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Network Story 1

Network Story 2

Network Story 3

Network Story 4

Network Story 5

Network Story 6

Socket Example 1

Socket Example 2

Socket Example 3

Socket Example 4

Socket Example 5

Socket Example 6

Socket Example 7

Advanced TCP/IP 1

Advanced TCP/IP 2

Advanced TCP/IP 3

Advanced TCP/IP 4

Advanced TCP/IP 5

My Training Period:  xx hours


Note: Program examples if any, compiled usinggcc on Linux Fedora Core 3 machine with several update, as normal user.  The Fedora machine used for the testing having the "No Stack Execute" disabled and the SELinux set to default configuration.


The Client-Server Model

  • TCP/IP enables peer-to-peer communication.

  • Computers can cooperate as equals or in any desired way.

  • Most distributed applications have special roles.  For example:

  1. Server waits for a client request.

  2. Client requests a service from server.

Some Security Definitions

Connectionless (UDP) vs Connection-Oriented (TCP) Servers

  • Programmer can choose a connection-oriented server or a connectionless server based on their applications.

  • In Internet Protocol terminology, the basic unit of data transfer is a datagram.  This is basically a header followed by some data.  The datagram socket is connectionless.

  • User Datagram Protocol (UDP):

  1. Is a connectionless.

  2. A single socket can send and receive packets from many different computers.

  3. Best effort delivery.

  4. Some packets may be lost some packets may arrive out of order.

  • Transmission Control Protocol (TCP):

  1. Is a connection-oriented.

  2. A client must connect a socket to a server.

  3. TCP socket provides bidirectional channel between client and server.

  4. Lost data is re-transmitted.

  5. Data is delivered in-order.

  6. Data is delivered as a stream of bytes.

  7. TCP uses flow control.

  • It is simple for a single UDP server to accept data from multiple clients and reply.

  • It is easier to cope with network problems using TCP.

Stateless vs Stateful Servers

  • A stateful server remembers client data (state) from one request to the next.

  • A stateless server keeps no state information.

  1. Specify complete file names in each request.

  2. Specify location for reading or writing.

  3. Re-authenticate for each request.

  1. More robust.

  2. Lost connections can't leave a file in an invalid state.

  3. Rebooting the server does not lose state information because there is no state information hold.

  4. Rebooting the client does not confuse a stateless server.








Concurrent Processing



Network Concurrency

Server Concurrency

Programs vs Processes

e.g.: Multiple pico processes have different text on the screen.

Concurrency using fork() in UNIX/Linux

/* testpid.c */

#include <stdio.h>

#include <stdlib.h>

#include <unistd.h>

#include <sys/types.h>

#include <sys/wait.h>


int main (int argc, char **argv)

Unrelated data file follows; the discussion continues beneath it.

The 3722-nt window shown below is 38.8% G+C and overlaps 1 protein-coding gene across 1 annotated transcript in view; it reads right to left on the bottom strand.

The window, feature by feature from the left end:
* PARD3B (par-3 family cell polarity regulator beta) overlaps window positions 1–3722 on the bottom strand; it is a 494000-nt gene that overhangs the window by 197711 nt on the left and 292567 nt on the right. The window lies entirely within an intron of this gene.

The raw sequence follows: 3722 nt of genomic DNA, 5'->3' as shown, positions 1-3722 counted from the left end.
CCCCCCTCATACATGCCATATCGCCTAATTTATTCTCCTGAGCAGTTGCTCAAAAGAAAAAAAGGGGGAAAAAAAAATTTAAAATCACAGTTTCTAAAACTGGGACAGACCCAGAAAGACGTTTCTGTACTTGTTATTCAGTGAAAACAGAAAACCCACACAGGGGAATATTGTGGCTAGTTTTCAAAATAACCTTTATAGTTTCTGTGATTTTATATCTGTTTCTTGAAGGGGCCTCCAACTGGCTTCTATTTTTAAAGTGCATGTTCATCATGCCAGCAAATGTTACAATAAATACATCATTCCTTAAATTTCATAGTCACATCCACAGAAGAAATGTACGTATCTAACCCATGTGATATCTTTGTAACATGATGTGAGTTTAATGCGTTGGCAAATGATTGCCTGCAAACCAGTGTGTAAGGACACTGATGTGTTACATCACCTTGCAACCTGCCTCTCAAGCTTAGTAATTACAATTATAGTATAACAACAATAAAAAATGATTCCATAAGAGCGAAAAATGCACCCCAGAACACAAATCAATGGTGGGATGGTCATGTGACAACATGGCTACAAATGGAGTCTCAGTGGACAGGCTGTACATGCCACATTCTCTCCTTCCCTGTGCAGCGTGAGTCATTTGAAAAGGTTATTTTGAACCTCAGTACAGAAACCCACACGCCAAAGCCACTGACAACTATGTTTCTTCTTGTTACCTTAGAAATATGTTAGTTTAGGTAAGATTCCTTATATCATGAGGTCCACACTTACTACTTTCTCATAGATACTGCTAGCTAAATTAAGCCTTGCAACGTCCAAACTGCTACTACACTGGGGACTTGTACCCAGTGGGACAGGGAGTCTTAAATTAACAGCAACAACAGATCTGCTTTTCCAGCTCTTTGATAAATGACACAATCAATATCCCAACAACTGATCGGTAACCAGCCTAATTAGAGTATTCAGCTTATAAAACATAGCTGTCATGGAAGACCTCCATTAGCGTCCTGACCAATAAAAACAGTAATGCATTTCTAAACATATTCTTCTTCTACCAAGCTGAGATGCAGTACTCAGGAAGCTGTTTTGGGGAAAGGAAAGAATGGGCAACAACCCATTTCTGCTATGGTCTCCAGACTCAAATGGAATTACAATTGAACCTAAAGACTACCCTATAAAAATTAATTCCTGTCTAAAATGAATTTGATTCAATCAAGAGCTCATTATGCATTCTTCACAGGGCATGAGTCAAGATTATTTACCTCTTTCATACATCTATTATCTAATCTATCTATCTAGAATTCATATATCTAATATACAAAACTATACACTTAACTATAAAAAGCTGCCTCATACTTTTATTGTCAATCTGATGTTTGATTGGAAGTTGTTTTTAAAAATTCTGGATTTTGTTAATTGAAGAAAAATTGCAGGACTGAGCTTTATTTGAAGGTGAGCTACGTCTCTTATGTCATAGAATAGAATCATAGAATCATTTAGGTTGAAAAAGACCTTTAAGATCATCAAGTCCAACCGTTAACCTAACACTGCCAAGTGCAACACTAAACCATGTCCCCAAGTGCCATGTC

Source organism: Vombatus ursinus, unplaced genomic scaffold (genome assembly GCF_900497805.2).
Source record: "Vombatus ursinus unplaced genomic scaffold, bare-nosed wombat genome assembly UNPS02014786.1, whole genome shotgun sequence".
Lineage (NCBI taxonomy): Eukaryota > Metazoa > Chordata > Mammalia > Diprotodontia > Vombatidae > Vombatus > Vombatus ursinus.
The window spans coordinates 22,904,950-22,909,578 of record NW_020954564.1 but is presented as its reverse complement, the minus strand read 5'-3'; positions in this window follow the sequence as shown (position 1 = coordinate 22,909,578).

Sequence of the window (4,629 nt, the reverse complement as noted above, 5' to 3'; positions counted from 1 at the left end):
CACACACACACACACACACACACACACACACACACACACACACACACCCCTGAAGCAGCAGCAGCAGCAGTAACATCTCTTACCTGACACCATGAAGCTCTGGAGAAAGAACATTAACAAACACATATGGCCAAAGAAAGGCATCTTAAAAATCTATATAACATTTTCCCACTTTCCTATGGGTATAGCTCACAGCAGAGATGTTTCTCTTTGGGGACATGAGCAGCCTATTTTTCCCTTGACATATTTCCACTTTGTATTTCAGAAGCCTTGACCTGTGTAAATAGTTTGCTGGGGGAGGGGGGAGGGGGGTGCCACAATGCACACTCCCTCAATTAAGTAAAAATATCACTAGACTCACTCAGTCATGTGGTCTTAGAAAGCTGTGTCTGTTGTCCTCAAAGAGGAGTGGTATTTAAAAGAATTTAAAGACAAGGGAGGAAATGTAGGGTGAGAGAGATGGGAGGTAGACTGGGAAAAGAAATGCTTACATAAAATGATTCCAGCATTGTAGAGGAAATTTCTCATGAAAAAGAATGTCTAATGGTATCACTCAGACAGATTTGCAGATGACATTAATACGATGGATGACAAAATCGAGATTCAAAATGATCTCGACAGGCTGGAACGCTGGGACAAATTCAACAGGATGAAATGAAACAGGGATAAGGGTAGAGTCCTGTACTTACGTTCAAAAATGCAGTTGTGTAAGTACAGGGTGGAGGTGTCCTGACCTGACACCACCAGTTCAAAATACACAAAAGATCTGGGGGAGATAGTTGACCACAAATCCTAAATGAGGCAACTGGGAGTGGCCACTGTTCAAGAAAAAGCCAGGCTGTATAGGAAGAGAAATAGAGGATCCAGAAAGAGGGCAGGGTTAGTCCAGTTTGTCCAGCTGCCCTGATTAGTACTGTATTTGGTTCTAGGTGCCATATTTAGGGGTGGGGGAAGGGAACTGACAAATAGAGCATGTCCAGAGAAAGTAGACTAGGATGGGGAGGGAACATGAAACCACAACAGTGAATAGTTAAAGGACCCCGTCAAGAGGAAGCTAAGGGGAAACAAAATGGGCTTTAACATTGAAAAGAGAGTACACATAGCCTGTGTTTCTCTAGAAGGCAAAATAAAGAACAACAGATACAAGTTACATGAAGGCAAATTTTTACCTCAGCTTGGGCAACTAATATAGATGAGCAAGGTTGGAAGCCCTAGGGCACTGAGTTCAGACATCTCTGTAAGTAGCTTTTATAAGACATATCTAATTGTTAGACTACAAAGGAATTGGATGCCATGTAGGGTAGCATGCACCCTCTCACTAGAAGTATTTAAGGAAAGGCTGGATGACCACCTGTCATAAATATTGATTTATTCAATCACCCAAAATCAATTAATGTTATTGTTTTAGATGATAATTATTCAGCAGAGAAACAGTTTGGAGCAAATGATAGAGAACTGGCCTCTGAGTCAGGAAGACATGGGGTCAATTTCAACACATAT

int i, pid;

    pid = fork();


    printf("Forking...the pid: %d\n", pid);

    for (i = 0; i < 5; i++)

        printf(" %d    %d\n", i, getpid());

    if (pid)


   return 0;



[bodo@bakawali testsocket]$ gcc -g testpid.c -o testpid

[bodo@bakawali testsocket]$ ./testpid

Forking...the pid: 0

 0    27166

 1    27166

 2    27166

 3    27166

 4    27166

Forking...the pid: 27166

 0    27165

 1    27165

 2    27165

 3    27165

 4    27165

Time slicing

Using exec family to execute a new program in UNIX/Linux

int execve(const char *file, char *const argv [ ], char *const envp[ ]);

int execl(const char *path, const char *arg, ...);

int execlp(const char *file, const char *arg, ...);

int execle(const char *path, const char *arg, ..., char * const envp[ ]);

int execv(const char *path, char *const argv[ ]);

int execvp(const char *file, char *const argv[ ]);

Context Switching

Asynchronous I/O

Programming Interfaces


TCP/IP Application Programming Interface (API)

Required Functionality

System Calls


The Socket Interface

Socket APIs for connection-oriented TCP


Figure 8

Socket APIs for connectionless UDP

Figure 9


Berkeley Sockets: API for TCP/IP Communication

Socket Descriptors

System Data Structures for Sockets

  1. Protocol Family: a parameter to the socket call.

  2. Service Type (Stream, Datagram): parameter to socket.

  3. Local IP Address: can be set with bind().

  4. Local Port: can be set with bind().

  5. Remote IP Address: can be set with connect().

  6. Remote Port: can be set with connect().

Active vs Passive Sockets

Socket Endpoints

Socket type




TCP, Systems Network Architecture (SNA-IBM), Sequenced Packet eXchange (SPX-Novell).






UDP, SNA, Internetwork Packet eXchange (IPX-Novell).






Table 4:  AF_INET socket combinations

  1. AF_UNIX

  2. AF_NS


AF_UNIX address family

struct sockaddr_un {

short sun_family;

char sun_path[126];


AF_NS address family

struct   sockaddr_ns {

unsigned short   sns_family;

struct ns_addr   sns_addr;

char sns_zero[2];


AF_TELEPHONY address family

struct sockaddr_tel {

short stel_family;

struct tel_addr stel_addr;

char stel_zero[4];


struct tel_addr {

unsigned short t_len;

char t_addr[40];



Continue on next Module…More in-depth discussion about TCP/IP suite is given inAdvanced TCP/IP Programming Tutorials.








Further reading and digging:


  1. Check thebest selling C/C++, Networking, Linux and Open Source books at Amazon.com.

  2. Protocol sequence diagram examples.

  3. Another site for protocols information.

  4. RFCs.

  5. GCC, GDB and other related tools.






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